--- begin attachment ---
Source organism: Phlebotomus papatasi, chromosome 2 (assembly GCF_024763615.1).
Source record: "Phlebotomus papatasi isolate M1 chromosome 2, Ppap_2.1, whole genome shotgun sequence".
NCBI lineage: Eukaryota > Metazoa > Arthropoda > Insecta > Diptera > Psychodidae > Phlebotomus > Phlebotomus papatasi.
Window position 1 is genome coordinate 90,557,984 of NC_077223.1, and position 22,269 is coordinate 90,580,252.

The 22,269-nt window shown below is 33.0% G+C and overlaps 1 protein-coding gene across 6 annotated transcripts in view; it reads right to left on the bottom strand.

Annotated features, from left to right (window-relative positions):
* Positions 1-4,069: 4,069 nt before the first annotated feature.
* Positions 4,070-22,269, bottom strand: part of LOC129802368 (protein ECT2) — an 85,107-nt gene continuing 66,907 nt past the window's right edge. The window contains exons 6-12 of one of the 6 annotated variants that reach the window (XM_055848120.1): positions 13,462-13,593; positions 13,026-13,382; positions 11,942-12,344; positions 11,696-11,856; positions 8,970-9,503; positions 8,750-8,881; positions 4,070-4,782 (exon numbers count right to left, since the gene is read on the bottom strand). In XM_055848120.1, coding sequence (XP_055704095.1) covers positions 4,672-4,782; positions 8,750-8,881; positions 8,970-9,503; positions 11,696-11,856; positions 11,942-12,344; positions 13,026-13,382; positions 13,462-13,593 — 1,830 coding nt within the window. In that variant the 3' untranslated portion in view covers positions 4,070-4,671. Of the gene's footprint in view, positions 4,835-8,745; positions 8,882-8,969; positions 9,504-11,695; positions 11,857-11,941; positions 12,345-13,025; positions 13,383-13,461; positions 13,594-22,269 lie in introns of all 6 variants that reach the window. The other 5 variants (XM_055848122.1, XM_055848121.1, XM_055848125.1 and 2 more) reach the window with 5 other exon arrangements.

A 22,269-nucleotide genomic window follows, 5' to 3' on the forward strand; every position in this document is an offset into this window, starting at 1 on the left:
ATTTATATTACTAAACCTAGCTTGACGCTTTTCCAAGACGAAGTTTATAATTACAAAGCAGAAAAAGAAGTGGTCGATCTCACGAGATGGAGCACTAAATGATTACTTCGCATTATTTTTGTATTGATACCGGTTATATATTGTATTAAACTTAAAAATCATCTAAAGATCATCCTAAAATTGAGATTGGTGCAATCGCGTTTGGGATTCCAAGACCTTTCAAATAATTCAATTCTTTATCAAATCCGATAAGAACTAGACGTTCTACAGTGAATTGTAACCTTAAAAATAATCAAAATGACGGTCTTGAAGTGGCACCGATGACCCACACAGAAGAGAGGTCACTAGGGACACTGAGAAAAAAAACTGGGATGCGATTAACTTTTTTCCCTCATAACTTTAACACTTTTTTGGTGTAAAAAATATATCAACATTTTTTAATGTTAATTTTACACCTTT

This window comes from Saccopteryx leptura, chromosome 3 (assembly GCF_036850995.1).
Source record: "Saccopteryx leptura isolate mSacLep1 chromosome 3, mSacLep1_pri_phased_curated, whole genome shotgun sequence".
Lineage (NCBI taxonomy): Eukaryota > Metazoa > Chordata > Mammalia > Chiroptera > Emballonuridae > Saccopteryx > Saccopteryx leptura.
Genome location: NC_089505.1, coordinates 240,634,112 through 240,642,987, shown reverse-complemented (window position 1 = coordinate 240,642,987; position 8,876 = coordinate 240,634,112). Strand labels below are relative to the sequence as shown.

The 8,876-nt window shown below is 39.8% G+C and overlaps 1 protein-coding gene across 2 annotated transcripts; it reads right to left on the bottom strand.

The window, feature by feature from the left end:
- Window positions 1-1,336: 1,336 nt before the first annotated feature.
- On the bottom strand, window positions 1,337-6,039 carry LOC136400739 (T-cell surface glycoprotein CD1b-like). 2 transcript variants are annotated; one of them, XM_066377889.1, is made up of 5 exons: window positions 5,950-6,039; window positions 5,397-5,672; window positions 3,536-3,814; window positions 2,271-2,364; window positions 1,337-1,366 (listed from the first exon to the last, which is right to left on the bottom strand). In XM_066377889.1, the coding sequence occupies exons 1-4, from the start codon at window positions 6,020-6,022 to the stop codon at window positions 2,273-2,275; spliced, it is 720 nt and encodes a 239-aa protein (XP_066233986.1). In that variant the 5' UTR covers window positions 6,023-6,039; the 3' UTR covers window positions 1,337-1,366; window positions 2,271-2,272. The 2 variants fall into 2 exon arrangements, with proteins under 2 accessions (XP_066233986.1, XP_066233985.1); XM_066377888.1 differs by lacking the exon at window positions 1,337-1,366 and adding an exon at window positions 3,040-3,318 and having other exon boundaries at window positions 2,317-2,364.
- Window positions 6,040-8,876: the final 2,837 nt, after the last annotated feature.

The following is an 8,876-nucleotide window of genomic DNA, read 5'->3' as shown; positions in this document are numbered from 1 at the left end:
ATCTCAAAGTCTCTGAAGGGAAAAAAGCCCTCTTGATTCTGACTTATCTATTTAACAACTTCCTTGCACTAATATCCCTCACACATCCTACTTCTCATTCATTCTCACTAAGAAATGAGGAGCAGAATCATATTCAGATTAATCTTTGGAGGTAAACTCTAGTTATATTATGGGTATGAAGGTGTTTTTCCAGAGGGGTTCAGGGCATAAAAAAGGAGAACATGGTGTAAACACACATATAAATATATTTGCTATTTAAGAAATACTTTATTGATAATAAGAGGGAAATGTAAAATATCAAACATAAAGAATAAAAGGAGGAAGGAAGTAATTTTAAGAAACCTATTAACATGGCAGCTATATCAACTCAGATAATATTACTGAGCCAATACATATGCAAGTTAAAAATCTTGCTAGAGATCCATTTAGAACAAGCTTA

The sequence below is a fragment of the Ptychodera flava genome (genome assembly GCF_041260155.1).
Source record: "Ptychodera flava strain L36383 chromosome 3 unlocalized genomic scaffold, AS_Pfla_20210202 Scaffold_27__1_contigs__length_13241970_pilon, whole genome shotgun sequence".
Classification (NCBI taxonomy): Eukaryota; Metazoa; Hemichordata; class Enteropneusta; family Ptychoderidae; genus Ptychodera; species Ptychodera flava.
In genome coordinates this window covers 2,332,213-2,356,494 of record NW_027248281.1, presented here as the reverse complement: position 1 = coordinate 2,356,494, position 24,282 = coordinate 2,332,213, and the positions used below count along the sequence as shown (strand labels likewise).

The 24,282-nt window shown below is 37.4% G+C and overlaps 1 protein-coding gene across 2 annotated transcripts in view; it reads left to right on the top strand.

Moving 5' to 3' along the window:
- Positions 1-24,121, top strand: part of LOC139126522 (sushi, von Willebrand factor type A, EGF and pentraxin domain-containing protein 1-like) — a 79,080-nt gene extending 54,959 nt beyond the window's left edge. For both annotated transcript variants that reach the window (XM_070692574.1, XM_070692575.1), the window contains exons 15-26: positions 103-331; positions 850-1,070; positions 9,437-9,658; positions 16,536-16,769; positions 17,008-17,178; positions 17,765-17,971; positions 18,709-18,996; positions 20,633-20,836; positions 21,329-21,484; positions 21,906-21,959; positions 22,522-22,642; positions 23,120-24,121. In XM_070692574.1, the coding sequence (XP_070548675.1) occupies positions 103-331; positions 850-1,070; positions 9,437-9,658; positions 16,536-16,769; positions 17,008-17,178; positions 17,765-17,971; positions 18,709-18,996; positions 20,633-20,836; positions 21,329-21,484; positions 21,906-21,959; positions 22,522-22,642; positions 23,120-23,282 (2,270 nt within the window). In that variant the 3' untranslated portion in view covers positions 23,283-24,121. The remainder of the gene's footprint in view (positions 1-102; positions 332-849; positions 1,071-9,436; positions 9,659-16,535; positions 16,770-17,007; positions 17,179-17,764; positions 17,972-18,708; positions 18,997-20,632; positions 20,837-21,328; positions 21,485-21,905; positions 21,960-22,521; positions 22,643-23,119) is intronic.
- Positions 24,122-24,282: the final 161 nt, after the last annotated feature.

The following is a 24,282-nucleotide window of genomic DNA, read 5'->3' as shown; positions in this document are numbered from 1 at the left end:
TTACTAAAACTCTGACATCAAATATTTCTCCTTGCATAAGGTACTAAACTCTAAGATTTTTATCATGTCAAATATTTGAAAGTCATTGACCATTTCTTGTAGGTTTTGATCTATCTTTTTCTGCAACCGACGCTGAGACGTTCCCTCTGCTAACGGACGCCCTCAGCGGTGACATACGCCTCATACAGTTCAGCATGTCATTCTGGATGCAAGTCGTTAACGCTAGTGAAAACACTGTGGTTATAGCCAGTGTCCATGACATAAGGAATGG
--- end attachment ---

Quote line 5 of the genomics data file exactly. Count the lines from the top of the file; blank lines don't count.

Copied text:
The 22,269-nt window shown below is 33.0% G+C and overlaps 1 protein-coding gene across 6 annotated transcripts in view; it reads right to left on the bottom strand.